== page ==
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Monday, 15 October, 2001, 12:16 GMT 13:16 UK
New move urged over school dispute
Parents and children walk to school amid tight security
Parents and children walk to school amid tight security
A priest at the centre of the Holy Cross school dispute in north Belfast has suggested parents should consider using cars or buses to take their children to school.

Father Aidan Troy, chairman of the board of governors at Holy Cross Girls' Primary School in Ardoyne, said he would be redoubling his efforts to find a resolution to the dispute.

It is the seventh week of the protest by residents of the Protestant Glenbryn estate, over alleged attacks on their homes by republicans, and the route the Catholic children take to school.

Last week, the residents offered to end their protests if children were bused to the school, which is located in a Protestant area.

Father Aidan Troy:
Father Aidan Troy: Hoping to convene meeting of parents

On Monday, Father Troy said: "I think the parents, as the weather gets colder and wetter, should begin to take their cars.

"If the school wishes to provide a bus to ensure the safe return of children, then I think we should use the bus.

"If some parents say: "We must still walk up the road" then that number of parents and their children are quite entitled to walk up the road.

"We must have a security backing to allow that. So in other words, instead of closing the road, let's open the road."

I think the parents as the weather gets colder and wetter should begin to take their cars.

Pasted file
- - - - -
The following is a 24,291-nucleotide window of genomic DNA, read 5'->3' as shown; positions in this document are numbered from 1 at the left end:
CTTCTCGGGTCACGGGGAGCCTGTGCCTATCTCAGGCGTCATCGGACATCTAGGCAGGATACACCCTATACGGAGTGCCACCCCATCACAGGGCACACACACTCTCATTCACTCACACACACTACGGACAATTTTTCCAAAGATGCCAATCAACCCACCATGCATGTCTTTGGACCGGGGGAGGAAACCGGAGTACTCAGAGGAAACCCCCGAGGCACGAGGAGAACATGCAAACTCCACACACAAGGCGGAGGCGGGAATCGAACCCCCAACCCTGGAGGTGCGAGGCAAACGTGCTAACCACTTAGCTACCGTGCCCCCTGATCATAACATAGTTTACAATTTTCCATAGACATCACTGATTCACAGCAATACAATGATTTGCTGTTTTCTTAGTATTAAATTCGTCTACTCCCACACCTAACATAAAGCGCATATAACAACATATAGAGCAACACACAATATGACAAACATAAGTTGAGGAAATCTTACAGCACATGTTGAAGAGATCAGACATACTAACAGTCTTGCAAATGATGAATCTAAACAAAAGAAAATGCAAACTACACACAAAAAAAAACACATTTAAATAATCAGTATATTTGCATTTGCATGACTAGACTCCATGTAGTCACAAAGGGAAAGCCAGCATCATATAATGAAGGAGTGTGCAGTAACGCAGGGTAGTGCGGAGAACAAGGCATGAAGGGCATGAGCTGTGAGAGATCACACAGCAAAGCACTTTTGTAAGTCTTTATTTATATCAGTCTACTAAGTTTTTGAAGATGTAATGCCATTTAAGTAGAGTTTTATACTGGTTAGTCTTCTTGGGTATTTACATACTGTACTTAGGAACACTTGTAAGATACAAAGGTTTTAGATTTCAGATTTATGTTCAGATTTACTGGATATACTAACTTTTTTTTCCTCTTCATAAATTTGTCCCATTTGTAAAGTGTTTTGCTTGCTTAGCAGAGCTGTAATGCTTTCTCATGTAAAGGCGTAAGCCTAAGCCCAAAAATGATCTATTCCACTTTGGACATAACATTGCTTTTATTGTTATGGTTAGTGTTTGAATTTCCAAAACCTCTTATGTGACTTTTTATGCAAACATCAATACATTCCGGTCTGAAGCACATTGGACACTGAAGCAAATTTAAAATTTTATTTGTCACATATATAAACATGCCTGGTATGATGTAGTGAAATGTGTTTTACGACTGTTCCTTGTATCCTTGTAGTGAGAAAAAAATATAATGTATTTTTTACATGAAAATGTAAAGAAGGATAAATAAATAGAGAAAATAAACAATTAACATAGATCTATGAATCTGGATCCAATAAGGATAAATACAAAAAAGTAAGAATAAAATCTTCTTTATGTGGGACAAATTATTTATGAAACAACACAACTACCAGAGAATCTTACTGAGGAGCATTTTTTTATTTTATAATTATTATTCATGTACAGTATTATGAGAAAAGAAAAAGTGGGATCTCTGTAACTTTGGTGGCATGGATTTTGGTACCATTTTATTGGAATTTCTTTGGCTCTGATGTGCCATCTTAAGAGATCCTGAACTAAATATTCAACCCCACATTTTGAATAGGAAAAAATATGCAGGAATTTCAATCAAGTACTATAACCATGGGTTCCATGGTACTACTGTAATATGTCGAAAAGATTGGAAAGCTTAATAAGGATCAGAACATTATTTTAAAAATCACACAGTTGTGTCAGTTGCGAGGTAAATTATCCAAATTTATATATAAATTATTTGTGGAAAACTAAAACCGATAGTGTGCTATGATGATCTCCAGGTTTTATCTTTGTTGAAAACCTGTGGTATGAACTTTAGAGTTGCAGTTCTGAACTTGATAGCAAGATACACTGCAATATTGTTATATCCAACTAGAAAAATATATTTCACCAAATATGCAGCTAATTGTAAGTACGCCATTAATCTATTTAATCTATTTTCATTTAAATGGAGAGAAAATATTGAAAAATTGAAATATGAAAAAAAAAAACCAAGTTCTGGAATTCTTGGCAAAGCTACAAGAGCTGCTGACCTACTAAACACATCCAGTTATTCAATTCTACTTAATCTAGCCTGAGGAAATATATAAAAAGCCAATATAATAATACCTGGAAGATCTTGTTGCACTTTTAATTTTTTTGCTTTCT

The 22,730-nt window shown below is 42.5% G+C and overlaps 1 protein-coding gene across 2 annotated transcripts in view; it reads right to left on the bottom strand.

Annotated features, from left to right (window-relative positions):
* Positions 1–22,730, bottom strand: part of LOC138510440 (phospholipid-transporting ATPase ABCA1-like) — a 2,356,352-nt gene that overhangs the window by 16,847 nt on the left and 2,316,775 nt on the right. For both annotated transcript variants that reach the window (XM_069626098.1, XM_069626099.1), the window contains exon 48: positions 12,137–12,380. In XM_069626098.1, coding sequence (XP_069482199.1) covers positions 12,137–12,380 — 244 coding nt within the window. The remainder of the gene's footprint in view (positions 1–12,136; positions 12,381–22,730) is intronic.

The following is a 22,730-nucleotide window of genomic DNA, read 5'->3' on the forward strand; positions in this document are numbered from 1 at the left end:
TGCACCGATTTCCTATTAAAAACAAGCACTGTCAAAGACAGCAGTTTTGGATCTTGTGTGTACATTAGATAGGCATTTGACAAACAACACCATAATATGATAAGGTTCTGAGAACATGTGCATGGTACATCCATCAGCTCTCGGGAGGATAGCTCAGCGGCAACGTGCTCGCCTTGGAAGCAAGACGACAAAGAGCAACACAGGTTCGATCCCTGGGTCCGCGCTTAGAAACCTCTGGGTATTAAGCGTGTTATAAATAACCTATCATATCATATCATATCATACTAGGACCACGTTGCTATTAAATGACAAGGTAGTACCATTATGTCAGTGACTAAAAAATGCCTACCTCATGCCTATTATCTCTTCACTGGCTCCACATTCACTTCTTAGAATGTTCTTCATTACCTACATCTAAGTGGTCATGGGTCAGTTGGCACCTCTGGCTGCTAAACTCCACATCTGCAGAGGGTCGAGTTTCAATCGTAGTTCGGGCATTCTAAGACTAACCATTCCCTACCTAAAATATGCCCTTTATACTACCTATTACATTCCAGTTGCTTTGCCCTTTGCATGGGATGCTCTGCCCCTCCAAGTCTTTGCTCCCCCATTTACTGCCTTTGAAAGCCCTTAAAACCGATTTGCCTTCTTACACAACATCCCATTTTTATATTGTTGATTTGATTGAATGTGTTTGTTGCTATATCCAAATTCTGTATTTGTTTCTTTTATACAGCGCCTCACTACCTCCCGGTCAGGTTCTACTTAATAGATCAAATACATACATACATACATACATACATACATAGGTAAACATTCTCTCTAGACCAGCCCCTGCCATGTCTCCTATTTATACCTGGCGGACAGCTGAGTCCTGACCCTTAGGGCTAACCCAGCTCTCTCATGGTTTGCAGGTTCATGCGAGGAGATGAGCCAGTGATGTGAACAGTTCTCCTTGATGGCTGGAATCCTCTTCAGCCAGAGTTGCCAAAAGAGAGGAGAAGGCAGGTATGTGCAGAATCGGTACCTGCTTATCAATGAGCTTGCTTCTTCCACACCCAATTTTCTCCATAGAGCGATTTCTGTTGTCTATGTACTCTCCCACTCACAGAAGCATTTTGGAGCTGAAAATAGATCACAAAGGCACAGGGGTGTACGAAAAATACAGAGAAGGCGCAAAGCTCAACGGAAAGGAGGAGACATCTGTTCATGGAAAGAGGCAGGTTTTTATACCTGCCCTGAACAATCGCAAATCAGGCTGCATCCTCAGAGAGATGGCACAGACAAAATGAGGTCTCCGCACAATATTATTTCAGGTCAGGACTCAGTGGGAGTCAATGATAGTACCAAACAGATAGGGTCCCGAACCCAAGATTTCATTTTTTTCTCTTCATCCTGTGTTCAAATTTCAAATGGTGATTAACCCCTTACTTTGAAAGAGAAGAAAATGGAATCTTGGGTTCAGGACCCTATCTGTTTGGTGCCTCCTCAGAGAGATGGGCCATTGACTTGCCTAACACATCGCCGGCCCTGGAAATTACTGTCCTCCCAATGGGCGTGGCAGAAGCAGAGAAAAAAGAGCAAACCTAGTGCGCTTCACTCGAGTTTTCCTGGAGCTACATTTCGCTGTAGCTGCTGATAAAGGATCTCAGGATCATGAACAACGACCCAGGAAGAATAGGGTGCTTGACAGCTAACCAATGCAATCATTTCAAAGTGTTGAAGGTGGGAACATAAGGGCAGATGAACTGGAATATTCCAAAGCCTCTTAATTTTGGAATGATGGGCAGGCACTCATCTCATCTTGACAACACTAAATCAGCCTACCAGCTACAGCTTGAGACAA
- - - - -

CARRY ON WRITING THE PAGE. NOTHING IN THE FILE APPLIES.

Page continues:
Father Aidan Troy

However, north Belfast assembly member, Billy Hutchinson of the Progressive Unionist Party, said he would be wary of the use of cars.

He claimed they had been used to mount attacks in the past.

The school's board of governors is to meet on Monday night to discuss the situation, and Father Troy hopes to convene a meeting of the parents on Tuesday evening.


The pupils have been escorted to school every day by the police past protesting loyalists.

The protest has been relatively peaceful in recent weeks, but it erupted into serious violence in September.

Tensions whipped up by the dispute have spilled onto the streets of north Belfast at night in recent weeks.

The Protestant residents say they are protesting because of attacks on their homes by republicans from the larger Catholic community in Ardoyne.

The Northern Ireland Office has been trying to broker talks between the Catholic and Protestant residents of Ardoyne. So far, one face-to-face meeting this term has been held.

Northern Ireland Security Minister Jane Kennedy last week announced the peaceline security wall in the area would be extended to try to create a feeling of security in the two communities.

BBC NI's Shane Glynn reports
"Parents and pupils walk in silence, loyalists turn their back in equally silent protest"
See also:

14 Oct 01 | Northern Ireland
Priest likens Holy Cross to Afghanistan
12 Oct 01 | Northern Ireland
Tensions at Belfast dispute school
11 Oct 01 | Northern Ireland
Peace wall for school dispute
01 Oct 01 | Northern Ireland
Ministers tackle north Belfast violence
04 Sep 01 | Northern Ireland
Church plea over dispute school
06 Sep 01 | Northern Ireland
Ardoyne school dispute: Parents' dilemma
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